|2021 Mount Nyiragongo eruption|
|Start date||22 May 2021|
|Location||Democratic Republic of the Congo|
1,000 homes destroyed
According to a Virunga National Park official, the eruption of Mount Nyiragongo is similar to the eruption in 2002, which caused the death of 250 people. In September 2020, Katcho Karume, director of the Goma Volcano Observatory, said that the lava lake had been rapidly filling, increasing the risk of an eruption in the next few years, though Karume also noted that an earthquake could trigger an eruption earlier. The Observatory had not been properly functioning for almost a year before the eruption, after the World Bank cut funding following allegations of corruption. The Observatory was unable to pay for an internet connection to connect remote monitors or for fuel to regularly transport staff to the observation points; staff manually downloaded data from memory cards during their few visits to the volcano. In August 2020, a report in Geophysical Research Letters based on a comparison of historical and current activity at Nyiragongo noted the possibility of a flank eruption between March 2024 and November 2027.
At about 6:30 p.m. (CAT) on 22 May 2021, a flank of Mount Nyiragongo erupted and lava began to flow towards the city of Goma about 20 kilometers to the south, which had a population of 2 million people. The DRC government urged residents of the city to evacuate. The lava flow was estimated to have moved at 1 kilometre per hour (0.62 mph), allowing people time to escape. The lava ultimately stopped at the Buheme district on the northern outskirts of Goma, destroying hundreds of homes and buildings in the area. Despite earlier reports that the lava had flowed into the city and even reached the Goma International Airport at the south of the city, it was later confirmed that the airport and the built-up area of the city were unaffected. However, the lava flow had crossed the N2 road, cutting Goma off from the city of Beni to the north.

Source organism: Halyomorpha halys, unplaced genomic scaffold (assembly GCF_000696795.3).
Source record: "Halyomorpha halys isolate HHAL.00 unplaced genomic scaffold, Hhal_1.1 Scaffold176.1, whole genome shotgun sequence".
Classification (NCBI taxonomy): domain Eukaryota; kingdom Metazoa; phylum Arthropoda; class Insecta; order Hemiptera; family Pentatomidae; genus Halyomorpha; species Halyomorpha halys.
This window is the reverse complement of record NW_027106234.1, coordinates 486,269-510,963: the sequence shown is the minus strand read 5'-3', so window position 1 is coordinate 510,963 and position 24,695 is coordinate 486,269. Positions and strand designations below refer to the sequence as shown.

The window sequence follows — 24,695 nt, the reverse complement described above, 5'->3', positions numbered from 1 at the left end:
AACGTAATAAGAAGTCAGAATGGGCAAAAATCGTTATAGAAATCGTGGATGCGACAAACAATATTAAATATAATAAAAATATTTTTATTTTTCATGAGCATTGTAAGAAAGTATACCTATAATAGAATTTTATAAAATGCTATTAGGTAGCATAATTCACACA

Around 8,000 people from Goma crossed into Rwanda for refuge. UNICEF stated that there's a possibility of evacuees returning home to discover their homes destroyed, including shortages of water and power supply. It was officially confirmed by the Rwandan authorities that over 3,000 had crossed into Rwanda from Goma, according to BBC News. Apart from those who fled to Rwanda, another 25,000 people were also said to have fled to the northwest in Sake, the UNICEF added.
On May 23, after word that the flow towards Goma had ceased, Rwanda's Emergency Management Ministry reported that refugees who had fled to Rubavu had mostly returned home. The International NGO Safety Organisation noted on May 23 that lava appeared to be flowing towards the Rwandan border and advised humanitarian workers in the northern Goma to move west for safety. DRC Communications Minister Patrick Muyaya stated that seismic tremors continued to be detected and advised vigilance and avoiding non-essential travel.
On 24 May, strong aftershocks shook the city of Goma.
On 25 May, at 11:03 a.m., a 5.3 magnitude earthquake struck in the vicinity, destroying several buildings and raising fears that new fissures in the lava lake or an eruption were forthcoming.